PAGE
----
Within current art practice, artists engage with the earth sciences as a source of inspiration and as a provider of data about the physical environment. This rich source of data includes information on many elements: from the conditions of the atmosphere, to physical formations; from small scale to gigantic formations; extremes of heat and cold; and the interaction of all these in time and space. Additionally, the models, visualisations and explanations of these phenomena by scientists can include aesthetic characteristics that are appreciated by a wider audience than immediate scientific peers.

When we are concerned with digital environments, the discussion is most often centred on visualisation, which includes reference to both objects with a material or physical existence and to mental constructs. These can be directly observable or become visible through an instrument or device. Visual characteristics can also be translated from a non-visual state into constructed data, as a ‘conceptual’ translation.

Using examples related to the earth sciences, this presentation will first discuss the ways in which creative works demonstrate the movement of ideas and concepts from the physical to the digital. Then, examples of works that take us from the digital to the physical will be considered that make specific reference to geology, studies of rock formations and technologies supporting mining activities. This will include works that are engaged with related environmental, social and cultural issues.

It is proposed that a study of these ‘translations’ to and  from the digital to the material can open up further possibilities for providing a critique of new media works in the context of a broader historical perspective, including land art, ecology and environmental activism.

Variable reality - inter-formalities in digital/analogue arts

by Prof. Ian Gwilt

This paper will introduce the panel theme. In it I will also discuss how tangible translations change our relationship to screen-based information.  Through a set of examples I will also discuss how by encoding digital information into a physical object we can establish a different way of reading data through spatial, temporal and material variations that sit outside of the computer-monitor and the digital environment.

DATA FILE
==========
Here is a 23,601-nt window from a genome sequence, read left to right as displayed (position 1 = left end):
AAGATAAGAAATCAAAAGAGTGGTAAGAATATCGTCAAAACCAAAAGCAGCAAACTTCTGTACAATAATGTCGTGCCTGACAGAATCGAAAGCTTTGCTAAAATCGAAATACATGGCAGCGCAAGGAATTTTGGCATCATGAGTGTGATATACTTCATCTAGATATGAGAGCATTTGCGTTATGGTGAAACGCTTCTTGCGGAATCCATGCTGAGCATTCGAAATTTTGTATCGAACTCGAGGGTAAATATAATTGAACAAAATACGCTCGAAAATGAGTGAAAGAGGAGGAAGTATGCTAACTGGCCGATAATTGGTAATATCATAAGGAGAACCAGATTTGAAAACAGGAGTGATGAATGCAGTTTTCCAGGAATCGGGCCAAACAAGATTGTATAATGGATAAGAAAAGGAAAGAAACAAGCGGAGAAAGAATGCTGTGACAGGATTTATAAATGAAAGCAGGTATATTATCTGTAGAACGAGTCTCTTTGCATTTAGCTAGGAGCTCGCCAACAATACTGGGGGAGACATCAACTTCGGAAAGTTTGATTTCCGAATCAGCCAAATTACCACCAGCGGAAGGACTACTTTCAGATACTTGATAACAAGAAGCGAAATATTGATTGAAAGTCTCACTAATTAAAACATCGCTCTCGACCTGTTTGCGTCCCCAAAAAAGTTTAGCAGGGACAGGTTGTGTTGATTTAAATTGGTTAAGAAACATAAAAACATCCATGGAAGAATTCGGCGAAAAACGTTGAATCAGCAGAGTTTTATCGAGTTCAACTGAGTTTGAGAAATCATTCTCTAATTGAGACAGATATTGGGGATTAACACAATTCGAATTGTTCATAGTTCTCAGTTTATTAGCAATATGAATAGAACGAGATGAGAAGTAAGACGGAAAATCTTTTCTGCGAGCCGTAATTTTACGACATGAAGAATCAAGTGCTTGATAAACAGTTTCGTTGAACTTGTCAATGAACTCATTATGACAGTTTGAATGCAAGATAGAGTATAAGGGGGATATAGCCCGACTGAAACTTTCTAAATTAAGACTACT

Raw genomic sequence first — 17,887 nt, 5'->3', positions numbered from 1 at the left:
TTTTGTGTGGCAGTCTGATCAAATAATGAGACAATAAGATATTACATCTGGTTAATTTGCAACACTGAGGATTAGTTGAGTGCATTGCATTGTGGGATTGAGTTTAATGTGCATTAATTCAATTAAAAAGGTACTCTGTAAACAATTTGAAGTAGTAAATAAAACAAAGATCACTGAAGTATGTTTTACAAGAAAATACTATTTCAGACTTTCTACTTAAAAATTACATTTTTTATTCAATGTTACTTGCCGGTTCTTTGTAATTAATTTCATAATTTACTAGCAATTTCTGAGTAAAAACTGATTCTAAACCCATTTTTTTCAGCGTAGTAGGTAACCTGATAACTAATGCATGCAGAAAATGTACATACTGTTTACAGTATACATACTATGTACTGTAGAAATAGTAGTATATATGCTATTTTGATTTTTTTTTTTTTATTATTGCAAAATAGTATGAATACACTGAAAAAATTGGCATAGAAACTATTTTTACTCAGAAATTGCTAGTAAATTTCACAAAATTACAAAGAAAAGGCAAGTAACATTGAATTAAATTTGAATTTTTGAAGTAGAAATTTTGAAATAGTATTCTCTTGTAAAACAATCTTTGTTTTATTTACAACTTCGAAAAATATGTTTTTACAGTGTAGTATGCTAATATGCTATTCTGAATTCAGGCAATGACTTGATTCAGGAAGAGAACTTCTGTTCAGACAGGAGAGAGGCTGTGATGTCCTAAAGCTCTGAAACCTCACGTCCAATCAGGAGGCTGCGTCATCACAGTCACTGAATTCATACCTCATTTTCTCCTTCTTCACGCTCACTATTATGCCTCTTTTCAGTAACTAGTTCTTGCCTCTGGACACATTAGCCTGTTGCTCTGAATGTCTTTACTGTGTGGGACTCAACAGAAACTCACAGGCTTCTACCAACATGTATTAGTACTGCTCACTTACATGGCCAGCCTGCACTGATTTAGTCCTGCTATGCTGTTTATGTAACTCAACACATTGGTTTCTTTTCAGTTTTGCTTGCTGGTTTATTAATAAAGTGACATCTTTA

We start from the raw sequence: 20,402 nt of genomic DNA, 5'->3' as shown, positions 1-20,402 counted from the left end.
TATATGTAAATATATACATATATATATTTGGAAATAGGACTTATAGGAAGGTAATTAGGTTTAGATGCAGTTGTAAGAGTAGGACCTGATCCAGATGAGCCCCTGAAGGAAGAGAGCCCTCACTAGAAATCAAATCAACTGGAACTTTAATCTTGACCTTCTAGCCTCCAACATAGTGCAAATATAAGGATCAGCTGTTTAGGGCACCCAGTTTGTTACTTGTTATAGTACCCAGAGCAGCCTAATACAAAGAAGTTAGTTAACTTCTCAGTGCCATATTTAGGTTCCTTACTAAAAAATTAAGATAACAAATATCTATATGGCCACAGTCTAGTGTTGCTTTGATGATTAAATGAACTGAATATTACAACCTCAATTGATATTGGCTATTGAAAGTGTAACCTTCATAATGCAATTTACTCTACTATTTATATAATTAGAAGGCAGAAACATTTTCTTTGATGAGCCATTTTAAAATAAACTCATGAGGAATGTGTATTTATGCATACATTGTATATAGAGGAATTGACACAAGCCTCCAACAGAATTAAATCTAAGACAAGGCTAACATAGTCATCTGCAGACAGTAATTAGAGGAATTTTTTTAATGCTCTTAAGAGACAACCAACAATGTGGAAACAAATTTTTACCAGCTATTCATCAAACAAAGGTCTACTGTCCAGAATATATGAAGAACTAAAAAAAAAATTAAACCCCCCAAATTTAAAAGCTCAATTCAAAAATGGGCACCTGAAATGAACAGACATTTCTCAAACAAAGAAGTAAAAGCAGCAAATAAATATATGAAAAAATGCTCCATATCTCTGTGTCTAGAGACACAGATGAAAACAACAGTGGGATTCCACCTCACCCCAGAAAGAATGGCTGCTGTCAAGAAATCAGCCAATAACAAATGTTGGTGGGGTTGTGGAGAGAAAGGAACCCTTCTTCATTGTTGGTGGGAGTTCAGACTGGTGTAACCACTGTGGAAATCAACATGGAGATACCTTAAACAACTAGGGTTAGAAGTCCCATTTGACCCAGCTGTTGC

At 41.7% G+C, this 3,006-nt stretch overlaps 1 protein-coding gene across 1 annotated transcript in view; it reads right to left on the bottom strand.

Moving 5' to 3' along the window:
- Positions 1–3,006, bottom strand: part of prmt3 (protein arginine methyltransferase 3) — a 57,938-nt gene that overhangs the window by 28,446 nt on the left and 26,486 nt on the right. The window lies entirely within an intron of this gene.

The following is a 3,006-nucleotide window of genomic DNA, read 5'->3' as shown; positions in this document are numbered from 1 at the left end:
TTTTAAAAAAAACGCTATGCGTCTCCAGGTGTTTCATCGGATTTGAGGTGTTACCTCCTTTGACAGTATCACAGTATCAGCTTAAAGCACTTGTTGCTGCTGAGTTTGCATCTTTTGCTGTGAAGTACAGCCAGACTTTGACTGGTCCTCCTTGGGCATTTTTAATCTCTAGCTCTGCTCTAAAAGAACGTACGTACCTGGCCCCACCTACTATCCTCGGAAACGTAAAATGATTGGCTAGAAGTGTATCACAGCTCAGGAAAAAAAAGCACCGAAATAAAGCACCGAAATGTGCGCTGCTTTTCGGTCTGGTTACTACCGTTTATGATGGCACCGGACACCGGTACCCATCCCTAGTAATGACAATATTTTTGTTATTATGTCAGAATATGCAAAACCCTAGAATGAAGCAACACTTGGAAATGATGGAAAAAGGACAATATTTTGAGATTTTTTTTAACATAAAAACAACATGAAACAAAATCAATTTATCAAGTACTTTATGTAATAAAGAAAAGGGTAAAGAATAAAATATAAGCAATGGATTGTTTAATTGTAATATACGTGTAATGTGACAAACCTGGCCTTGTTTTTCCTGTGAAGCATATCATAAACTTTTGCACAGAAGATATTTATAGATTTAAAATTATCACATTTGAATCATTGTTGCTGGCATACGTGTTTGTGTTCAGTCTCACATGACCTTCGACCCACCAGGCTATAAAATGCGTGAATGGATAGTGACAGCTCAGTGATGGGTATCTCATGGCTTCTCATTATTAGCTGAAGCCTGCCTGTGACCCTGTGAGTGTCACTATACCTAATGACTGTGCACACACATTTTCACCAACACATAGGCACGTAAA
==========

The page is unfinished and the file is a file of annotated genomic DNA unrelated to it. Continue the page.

Bios of the Participants

Martin Rieser

Professor Martin Rieser's art practice in internet art and interactive narrative installations has been seen around the world including Milia in Cannes; Paris; The ICA London and in Germany, Montreal, Nagoya in Japan and Melbourne, Australia. He as delivered papers on interactive narrative and exhibited at many major conferences in the field including ISEA: Montreal 1995, Rotterdam 1996, Chicago 1997, Nagoya 2002, Belfast 2009, University of Oslo 2004, Siggraph, 2005, Refresh Banff Arts Centre 2005, Digital Matchmakers Trondheim 2005 Plan ICA 2005, NAI Rotterdam 2008, Intelligent Environments Seattle 2008,Barcelona 2009, Locunet University of Athens 2008, ISEA 2009 and at many other conference venues across the UK and Europe.

His interactive installations include Understanding Echo shown in Japan 2002, Hosts Bath Abbey 2006 and Secret Door Invideo Milan 2006, The Street RMIT Gallery Melbourne 2008. He is currently developing mobile artworks for Vienna (The Third Woman), and public installations for the new DMC in Leicester (Secret Garden) . He has published numerous essays and books on digital art including New Screen Media: Cinema/ Art/Narrative (BFI/ZKM, 2002), which combines a DVD of current research and practice in this area together with critical essays. And has recently edited The Mobile Audience, a book on locative technology and art due out this year from Rodopi, also logged in a blog: www.mobile audience.blogspot.com He has also acted as consultant to bodies such as Cardiff Bay Arts Trust and the Photographer’s Gallery London, Arkive in Bristol, The Soros Media Institute in Prague and UIAH in Helsinki.